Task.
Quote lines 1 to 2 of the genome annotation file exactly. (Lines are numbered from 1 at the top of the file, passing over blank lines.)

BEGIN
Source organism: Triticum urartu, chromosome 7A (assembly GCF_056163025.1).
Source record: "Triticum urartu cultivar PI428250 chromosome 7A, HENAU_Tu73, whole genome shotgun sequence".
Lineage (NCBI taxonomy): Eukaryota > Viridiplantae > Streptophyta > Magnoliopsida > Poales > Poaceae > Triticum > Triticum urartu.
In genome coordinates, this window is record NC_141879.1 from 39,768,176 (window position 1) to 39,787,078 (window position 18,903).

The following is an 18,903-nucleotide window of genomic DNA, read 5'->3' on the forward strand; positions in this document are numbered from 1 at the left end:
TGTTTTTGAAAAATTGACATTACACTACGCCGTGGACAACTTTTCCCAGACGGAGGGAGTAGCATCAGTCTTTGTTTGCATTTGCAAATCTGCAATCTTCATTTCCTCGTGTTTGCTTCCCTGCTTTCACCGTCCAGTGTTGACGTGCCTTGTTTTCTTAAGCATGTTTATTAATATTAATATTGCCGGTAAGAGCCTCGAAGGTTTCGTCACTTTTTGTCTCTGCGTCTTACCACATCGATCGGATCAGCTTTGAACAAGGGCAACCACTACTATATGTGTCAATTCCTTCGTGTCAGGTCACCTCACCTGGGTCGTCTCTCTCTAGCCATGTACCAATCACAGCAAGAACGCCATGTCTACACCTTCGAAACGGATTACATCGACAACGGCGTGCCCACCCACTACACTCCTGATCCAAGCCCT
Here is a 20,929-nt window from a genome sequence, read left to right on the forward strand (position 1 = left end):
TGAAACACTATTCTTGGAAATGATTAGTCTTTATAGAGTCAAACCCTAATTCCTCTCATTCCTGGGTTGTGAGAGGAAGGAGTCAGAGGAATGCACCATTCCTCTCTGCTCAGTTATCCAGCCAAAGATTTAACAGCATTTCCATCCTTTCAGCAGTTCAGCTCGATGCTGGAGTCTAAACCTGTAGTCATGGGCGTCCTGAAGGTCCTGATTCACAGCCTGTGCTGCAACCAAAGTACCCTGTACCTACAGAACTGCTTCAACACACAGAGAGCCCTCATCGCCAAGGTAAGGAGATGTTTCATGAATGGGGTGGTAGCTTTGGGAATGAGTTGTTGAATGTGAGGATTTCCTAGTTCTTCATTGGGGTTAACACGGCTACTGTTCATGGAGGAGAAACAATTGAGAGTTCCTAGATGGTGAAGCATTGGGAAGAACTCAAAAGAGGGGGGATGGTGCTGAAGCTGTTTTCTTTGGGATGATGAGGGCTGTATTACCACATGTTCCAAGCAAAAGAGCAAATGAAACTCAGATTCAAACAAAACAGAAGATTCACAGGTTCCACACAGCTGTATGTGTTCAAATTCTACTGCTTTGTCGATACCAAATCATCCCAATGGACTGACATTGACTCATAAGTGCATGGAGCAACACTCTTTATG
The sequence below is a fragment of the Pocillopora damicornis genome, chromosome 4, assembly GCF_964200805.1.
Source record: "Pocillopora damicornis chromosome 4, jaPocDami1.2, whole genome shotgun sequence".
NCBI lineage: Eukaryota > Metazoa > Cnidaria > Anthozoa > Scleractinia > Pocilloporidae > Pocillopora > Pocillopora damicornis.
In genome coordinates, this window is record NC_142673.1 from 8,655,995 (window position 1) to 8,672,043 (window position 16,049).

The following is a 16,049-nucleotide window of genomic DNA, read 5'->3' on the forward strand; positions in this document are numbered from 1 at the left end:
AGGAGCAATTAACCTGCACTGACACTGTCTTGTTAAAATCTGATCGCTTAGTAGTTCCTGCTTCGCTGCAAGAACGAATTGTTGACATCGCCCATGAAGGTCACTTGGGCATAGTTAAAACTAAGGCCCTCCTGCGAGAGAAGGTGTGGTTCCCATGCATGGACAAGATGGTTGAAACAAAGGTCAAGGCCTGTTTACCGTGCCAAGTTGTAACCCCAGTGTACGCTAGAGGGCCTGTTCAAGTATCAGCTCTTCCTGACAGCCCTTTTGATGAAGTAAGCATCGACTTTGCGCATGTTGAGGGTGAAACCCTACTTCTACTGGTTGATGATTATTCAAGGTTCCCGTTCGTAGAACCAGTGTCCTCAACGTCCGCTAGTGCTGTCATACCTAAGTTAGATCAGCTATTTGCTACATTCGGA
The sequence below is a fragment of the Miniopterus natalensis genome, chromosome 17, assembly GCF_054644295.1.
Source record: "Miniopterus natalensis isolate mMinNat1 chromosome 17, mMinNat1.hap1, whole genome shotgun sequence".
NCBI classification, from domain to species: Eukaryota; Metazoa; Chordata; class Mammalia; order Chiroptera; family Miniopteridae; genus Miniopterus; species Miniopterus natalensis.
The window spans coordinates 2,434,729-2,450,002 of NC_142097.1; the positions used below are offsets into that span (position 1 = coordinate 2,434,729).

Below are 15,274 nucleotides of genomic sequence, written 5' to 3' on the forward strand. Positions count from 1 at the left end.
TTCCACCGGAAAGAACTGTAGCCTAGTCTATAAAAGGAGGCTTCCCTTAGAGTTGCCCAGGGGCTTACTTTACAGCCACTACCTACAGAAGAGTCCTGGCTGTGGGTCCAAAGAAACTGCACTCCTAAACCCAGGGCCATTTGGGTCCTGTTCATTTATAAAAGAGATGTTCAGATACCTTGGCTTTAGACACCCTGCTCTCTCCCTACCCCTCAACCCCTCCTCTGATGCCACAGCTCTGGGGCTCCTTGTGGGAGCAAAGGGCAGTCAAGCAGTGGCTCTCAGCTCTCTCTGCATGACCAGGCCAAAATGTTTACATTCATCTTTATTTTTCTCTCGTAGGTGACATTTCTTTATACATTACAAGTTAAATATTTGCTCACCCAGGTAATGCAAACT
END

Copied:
Source organism: Triticum urartu, chromosome 7A (assembly GCF_056163025.1).
Source record: "Triticum urartu cultivar PI428250 chromosome 7A, HENAU_Tu73, whole genome shotgun sequence".